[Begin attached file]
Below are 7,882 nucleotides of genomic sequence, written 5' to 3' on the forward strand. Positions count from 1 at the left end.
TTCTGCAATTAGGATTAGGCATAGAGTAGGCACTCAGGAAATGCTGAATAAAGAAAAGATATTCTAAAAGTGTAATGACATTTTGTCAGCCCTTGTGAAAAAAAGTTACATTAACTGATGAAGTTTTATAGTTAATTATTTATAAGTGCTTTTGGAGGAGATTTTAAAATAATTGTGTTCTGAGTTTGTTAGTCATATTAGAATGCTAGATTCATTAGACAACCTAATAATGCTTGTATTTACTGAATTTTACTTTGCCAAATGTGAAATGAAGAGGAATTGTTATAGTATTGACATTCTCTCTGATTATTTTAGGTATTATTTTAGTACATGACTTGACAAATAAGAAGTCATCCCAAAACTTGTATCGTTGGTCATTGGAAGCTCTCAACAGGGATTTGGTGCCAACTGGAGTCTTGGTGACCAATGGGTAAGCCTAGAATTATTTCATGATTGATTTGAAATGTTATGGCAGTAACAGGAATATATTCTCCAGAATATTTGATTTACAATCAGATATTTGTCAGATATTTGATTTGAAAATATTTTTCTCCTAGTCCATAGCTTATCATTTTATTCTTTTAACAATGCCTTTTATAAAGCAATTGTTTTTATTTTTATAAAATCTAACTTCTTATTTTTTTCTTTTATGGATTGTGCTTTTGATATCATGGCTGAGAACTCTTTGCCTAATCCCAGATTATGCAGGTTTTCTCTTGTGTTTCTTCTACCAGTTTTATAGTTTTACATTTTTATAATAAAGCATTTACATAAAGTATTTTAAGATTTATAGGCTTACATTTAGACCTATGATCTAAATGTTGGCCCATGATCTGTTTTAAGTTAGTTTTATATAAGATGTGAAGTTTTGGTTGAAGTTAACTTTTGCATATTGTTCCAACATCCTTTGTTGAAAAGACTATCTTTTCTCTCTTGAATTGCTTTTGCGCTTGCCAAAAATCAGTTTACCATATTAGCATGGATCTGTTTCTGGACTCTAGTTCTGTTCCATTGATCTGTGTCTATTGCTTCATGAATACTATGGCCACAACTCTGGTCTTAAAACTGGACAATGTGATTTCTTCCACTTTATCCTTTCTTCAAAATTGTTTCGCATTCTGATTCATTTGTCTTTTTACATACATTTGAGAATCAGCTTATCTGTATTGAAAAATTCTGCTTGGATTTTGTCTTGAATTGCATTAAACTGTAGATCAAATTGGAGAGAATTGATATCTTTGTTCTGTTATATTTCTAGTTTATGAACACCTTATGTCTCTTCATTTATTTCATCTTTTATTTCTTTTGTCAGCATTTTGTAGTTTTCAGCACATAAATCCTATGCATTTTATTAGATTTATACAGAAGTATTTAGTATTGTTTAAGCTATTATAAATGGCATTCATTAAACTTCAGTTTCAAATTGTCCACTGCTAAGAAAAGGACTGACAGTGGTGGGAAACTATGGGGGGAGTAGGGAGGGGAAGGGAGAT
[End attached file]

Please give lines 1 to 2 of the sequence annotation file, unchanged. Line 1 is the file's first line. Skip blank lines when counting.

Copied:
Below are 7,882 nucleotides of genomic sequence, written 5' to 3' on the forward strand. Positions count from 1 at the left end.
TTCTGCAATTAGGATTAGGCATAGAGTAGGCACTCAGGAAATGCTGAATAAAGAAAAGATATTCTAAAAGTGTAATGACATTTTGTCAGCCCTTGTGAAAAAAAGTTACATTAACTGATGAAGTTTTATAGTTAATTATTTATAAGTGCTTTTGGAGGAGATTTTAAAATAATTGTGTTCTGAGTTTGTTAGTCATATTAGAATGCTAGATTCATTAGACAACCTAATAATGCTTGTATTTACTGAATTTTACTTTGCCAAATGTGAAATGAAGAGGAATTGTTATAGTATTGACATTCTCTCTGATTATTTTAGGTATTATTTTAGTACATGACTTGACAAATAAGAAGTCATCCCAAAACTTGTATCGTTGGTCATTGGAAGCTCTCAACAGGGATTTGGTGCCAACTGGAGTCTTGGTGACCAATGGGTAAGCCTAGAATTATTTCATGATTGATTTGAAATGTTATGGCAGTAACAGGAATATATTCTCCAGAATATTTGATTTACAATCAGATATTTGTCAGATATTTGATTTGAAAATATTTTTCTCCTAGTCCATAGCTTATCATTTTATTCTTTTAACAATGCCTTTTATAAAGCAATTGTTTTTATTTTTATAAAATCTAACTTCTTATTTTTTTCTTTTATGGATTGTGCTTTTGATATCATGGCTGAGAACTCTTTGCCTAATCCCAGATTATGCAGGTTTTCTCTTGTGTTTCTTCTACCAGTTTTATAGTTTTACATTTTTATAATAAAGCATTTACATAAAGTATTTTAAGATTTATAGGCTTACATTTAGACCTATGATCTAAATGTTGGCCCATGATCTGTTTTAAGTTAGTTTTATATAAGATGTGAAGTTTTGGTTGAAGTTAACTTTTGCATATTGTTCCAACATCCTTTGTTGAAAAGACTATCTTTTCTCTCTTGAATTGCTTTTGCGCTTGCCAAAAATCAGTTTACCATATTAGCATGGATCTGTTTCTGGACTCTAGTTCTGTTCCATTGATCTGTGTCTATTGCTTCATGAATACTATGGCCACAACTCTGGTCTTAAAACTGGACAATGTGATTTCTTCCACTTTATCCTTTCTTCAAAATTGTTTCGCATTCTGATTCATTTGTCTTTTTACATACATTTGAGAATCAGCTTATCTGTATTGAAAAATTCTGCTTGGATTTTGTCTTGAATTGCATTAAACTGTAGATCAAATTGGAGAGAATTGATATCTTTGTTCTGTTATATTTCTAGTTTATGAACACCTTATGTCTCTTCATTTATTTCATCTTTTATTTCTTTTGTCAGCATTTTGTAGTTTTCAGCACATAAATCCTATGCATTTTATTAGATTTATACAGAAGTATTTAGTATTGTTTAAGCTATTATAAATGGCATTCATTAAACTTCAGTTTCAAATTGTCCACTGCTAAGAAAAGGACTGACAGTGGTGGGAAACTATGGGGGGAGTAGGGAGGGGAAGGGAGAT